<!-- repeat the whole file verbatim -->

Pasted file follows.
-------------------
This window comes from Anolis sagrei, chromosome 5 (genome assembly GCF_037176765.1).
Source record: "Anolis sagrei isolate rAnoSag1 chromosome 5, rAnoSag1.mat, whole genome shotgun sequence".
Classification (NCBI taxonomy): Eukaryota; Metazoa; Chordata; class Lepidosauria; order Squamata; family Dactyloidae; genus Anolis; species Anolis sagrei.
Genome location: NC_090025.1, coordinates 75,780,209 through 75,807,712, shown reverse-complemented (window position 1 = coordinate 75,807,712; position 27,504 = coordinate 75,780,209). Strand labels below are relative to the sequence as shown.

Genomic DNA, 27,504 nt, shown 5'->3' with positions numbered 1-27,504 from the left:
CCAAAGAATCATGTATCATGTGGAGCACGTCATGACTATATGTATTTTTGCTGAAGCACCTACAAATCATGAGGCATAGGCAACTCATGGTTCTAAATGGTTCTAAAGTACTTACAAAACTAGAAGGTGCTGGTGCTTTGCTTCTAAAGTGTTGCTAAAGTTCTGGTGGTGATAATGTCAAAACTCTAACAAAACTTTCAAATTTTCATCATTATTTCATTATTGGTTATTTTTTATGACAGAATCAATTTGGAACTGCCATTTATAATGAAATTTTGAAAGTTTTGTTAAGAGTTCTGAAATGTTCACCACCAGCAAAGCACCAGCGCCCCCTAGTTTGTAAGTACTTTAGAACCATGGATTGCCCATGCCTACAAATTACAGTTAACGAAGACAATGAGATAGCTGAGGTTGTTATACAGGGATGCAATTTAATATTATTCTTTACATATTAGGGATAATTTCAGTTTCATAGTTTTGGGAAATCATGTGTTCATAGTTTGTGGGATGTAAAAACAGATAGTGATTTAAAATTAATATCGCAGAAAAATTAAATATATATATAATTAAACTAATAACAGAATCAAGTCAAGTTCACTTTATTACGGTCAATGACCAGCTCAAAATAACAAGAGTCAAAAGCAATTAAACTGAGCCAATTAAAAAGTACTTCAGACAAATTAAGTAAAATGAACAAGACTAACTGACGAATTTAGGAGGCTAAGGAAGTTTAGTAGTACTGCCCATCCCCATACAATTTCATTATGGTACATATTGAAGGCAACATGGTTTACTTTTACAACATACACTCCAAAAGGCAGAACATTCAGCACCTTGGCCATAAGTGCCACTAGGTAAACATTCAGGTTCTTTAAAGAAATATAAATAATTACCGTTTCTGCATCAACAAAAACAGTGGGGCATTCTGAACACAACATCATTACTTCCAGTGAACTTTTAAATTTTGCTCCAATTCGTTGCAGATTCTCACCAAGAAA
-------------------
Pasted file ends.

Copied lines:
This window comes from Anolis sagrei, chromosome 5 (genome assembly GCF_037176765.1).
Source record: "Anolis sagrei isolate rAnoSag1 chromosome 5, rAnoSag1.mat, whole genome shotgun sequence".
Classification (NCBI taxonomy): Eukaryota; Metazoa; Chordata; class Lepidosauria; order Squamata; family Dactyloidae; genus Anolis; species Anolis sagrei.
Genome location: NC_090025.1, coordinates 75,780,209 through 75,807,712, shown reverse-complemented (window position 1 = coordinate 75,807,712; position 27,504 = coordinate 75,780,209). Strand labels below are relative to the sequence as shown.

Genomic DNA, 27,504 nt, shown 5'->3' with positions numbered 1-27,504 from the left:
CCAAAGAATCATGTATCATGTGGAGCACGTCATGACTATATGTATTTTTGCTGAAGCACCTACAAATCATGAGGCATAGGCAACTCATGGTTCTAAATGGTTCTAAAGTACTTACAAAACTAGAAGGTGCTGGTGCTTTGCTTCTAAAGTGTTGCTAAAGTTCTGGTGGTGATAATGTCAAAACTCTAACAAAACTTTCAAATTTTCATCATTATTTCATTATTGGTTATTTTTTATGACAGAATCAATTTGGAACTGCCATTTATAATGAAATTTTGAAAGTTTTGTTAAGAGTTCTGAAATGTTCACCACCAGCAAAGCACCAGCGCCCCCTAGTTTGTAAGTACTTTAGAACCATGGATTGCCCATGCCTACAAATTACAGTTAACGAAGACAATGAGATAGCTGAGGTTGTTATACAGGGATGCAATTTAATATTATTCTTTACATATTAGGGATAATTTCAGTTTCATAGTTTTGGGAAATCATGTGTTCATAGTTTGTGGGATGTAAAAACAGATAGTGATTTAAAATTAATATCGCAGAAAAATTAAATATATATATAATTAAACTAATAACAGAATCAAGTCAAGTTCACTTTATTACGGTCAATGACCAGCTCAAAATAACAAGAGTCAAAAGCAATTAAACTGAGCCAATTAAAAAGTACTTCAGACAAATTAAGTAAAATGAACAAGACTAACTGACGAATTTAGGAGGCTAAGGAAGTTTAGTAGTACTGCCCATCCCCATACAATTTCATTATGGTACATATTGAAGGCAACATGGTTTACTTTTACAACATACACTCCAAAAGGCAGAACATTCAGCACCTTGGCCATAAGTGCCACTAGGTAAACATTCAGGTTCTTTAAAGAAATATAAATAATTACCGTTTCTGCATCAACAAAAACAGTGGGGCATTCTGAACACAACATCATTACTTCCAGTGAACTTTTAAATTTTGCTCCAATTCGTTGCAGATTCTCACCAAGAAA